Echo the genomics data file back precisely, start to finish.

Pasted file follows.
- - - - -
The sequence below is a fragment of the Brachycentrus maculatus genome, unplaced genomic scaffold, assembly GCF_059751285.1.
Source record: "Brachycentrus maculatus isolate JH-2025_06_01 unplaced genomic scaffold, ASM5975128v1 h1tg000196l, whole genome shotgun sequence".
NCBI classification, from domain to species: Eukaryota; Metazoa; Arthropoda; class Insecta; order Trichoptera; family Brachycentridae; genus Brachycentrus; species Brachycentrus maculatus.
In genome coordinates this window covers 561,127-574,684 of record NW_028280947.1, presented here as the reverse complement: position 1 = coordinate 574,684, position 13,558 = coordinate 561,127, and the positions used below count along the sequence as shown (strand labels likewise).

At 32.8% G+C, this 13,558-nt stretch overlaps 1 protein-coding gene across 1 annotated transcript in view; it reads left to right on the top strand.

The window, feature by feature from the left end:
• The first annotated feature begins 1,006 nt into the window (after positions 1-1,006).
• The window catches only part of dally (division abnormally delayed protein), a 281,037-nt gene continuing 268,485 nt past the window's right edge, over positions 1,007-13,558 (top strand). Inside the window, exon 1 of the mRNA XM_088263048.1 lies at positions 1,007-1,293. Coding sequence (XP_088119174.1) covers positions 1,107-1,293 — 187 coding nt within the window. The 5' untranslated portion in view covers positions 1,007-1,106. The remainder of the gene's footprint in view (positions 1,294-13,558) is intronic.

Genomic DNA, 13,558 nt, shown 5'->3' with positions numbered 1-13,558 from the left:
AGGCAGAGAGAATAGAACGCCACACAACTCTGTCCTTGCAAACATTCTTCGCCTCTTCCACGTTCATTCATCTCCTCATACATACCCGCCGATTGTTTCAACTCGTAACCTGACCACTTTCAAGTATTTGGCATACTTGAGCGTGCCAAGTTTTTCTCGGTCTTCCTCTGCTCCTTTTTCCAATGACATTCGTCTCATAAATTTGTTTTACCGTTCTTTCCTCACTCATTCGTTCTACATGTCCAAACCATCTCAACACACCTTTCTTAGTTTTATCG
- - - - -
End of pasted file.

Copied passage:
The sequence below is a fragment of the Brachycentrus maculatus genome, unplaced genomic scaffold, assembly GCF_059751285.1.
Source record: "Brachycentrus maculatus isolate JH-2025_06_01 unplaced genomic scaffold, ASM5975128v1 h1tg000196l, whole genome shotgun sequence".
NCBI classification, from domain to species: Eukaryota; Metazoa; Arthropoda; class Insecta; order Trichoptera; family Brachycentridae; genus Brachycentrus; species Brachycentrus maculatus.
In genome coordinates this window covers 561,127-574,684 of record NW_028280947.1, presented here as the reverse complement: position 1 = coordinate 574,684, position 13,558 = coordinate 561,127, and the positions used below count along the sequence as shown (strand labels likewise).

At 32.8% G+C, this 13,558-nt stretch overlaps 1 protein-coding gene across 1 annotated transcript in view; it reads left to right on the top strand.

The window, feature by feature from the left end:
• The first annotated feature begins 1,006 nt into the window (after positions 1-1,006).
• The window catches only part of dally (division abnormally delayed protein), a 281,037-nt gene continuing 268,485 nt past the window's right edge, over positions 1,007-13,558 (top strand). Inside the window, exon 1 of the mRNA XM_088263048.1 lies at positions 1,007-1,293. Coding sequence (XP_088119174.1) covers positions 1,107-1,293 — 187 coding nt within the window. The 5' untranslated portion in view covers positions 1,007-1,106. The remainder of the gene's footprint in view (positions 1,294-13,558) is intronic.

Genomic DNA, 13,558 nt, shown 5'->3' with positions numbered 1-13,558 from the left:
AGGCAGAGAGAATAGAACGCCACACAACTCTGTCCTTGCAAACATTCTTCGCCTCTTCCACGTTCATTCATCTCCTCATACATACCCGCCGATTGTTTCAACTCGTAACCTGACCACTTTCAAGTATTTGGCATACTTGAGCGTGCCAAGTTTTTCTCGGTCTTCCTCTGCTCCTTTTTCCAATGACATTCGTCTCATAAATTTGTTTTACCGTTCTTTCCTCACTCATTCGTTCTACATGTCCAAACCATCTCAACACACCTTTCTTAGTTTTATCG